Silly man. Money is definitely an object, but I don’t work. Anyway. Because I am, as is my husband, retired. I know this is a difficult concept to grasp, so allow me to explain it.
When you get to a Certain Age, you are even more tired than you were during your earlier working years. You are more exhausted before you begin your work day as you formerly were after finishing it. You feel that way throughout the entire day until, at the close of business, you crawl to your car, drive home, wondering if you’ll make it. Gasping, wheezing, with accompanying soft moans, you crawl into your abode.
You look in the mirror.
“Self,” you say. “I can’t do this anymore.”
“I could retire,” you point out. “I could pack it in, take the money” and as you think this, a little bell ding-a-lings deep in your mental recesses … a bell labeled “What money?” Have you sat with HR to find out what kind of money there is in your retirement fund? Do you have a retirement fund? 401 K?
“And anyway,” you continue, “There is Social Security, right? I’ve worked hard my entire life. Surely there’s enough in there to sustain life?”
So begins the intricate dance by which you detach yourself from the working world — from whence all paychecks come. You slide into a better place where long deferred pleasures await you. The satisfaction of a hobby well done. Free time that amounts to actual freedom. The joys of life without a programmed schedule. (But alas, no paycheck.)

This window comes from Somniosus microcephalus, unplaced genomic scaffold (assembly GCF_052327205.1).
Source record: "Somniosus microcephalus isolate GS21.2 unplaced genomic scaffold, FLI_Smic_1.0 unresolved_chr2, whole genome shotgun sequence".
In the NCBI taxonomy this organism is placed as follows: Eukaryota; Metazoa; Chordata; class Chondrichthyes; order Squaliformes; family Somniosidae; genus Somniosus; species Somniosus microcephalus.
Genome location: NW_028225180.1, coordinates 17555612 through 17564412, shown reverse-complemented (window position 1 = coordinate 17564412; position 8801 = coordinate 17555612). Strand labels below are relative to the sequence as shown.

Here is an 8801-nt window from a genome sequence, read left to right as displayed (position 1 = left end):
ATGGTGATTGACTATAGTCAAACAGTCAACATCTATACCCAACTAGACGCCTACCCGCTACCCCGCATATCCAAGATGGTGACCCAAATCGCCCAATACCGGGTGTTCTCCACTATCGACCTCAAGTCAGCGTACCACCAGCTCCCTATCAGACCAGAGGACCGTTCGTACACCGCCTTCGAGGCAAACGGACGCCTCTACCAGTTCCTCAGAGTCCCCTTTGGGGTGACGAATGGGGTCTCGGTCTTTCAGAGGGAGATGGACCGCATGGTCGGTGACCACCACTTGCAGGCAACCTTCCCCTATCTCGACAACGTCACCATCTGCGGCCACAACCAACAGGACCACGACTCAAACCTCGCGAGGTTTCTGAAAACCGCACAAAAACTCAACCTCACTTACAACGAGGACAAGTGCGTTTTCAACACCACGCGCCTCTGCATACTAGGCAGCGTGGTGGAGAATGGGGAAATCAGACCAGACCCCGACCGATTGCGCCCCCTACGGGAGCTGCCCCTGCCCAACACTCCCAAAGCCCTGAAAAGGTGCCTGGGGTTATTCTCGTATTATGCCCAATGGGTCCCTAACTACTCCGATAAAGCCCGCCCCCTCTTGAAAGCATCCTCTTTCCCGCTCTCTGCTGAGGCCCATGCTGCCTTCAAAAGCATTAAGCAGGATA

You get up when you like and go to bed when you choose.
Read all night till the sun come up and the cows are mooing to be milked. Watch old movies until sleep pulls you into darkness. You can blog, read, write your memoirs. Travel if money and your personal physical conditions allows. Most of us, after some initial confusion, settle down and discover that retirement is good. With its restrictions, issues, whatever … it’s very good. The best.
It is, barring ill-health (we wish we could bar ill-health!). Better than childhood because you don’t have to go to school and your parents aren’t telling you what to do. Better than your working years because you don’t have a boss telling you what to do. Better than the years of raising children because you are no long a slave to the whims of your delightful if spoiled darlings who you love more than life itself. Hopefully, l they have flown the coop and now nest elsewhere. With luck, they won’t fly back, bringing a birdie spouse and all the fledglings.
Would I work anyway? You’re kidding, right? I’d take the money because retirement and poverty, if not actually synonymous, ought to be.
But return to an office? Deadlines? Doing what I’m told or face the consequences? Schedules, on the job and off? Endless commutes? Taking ten minutes to get a sandwich, then wolfing it down while seated at the computer to the accompaniment of acid reflux?
No. I think not.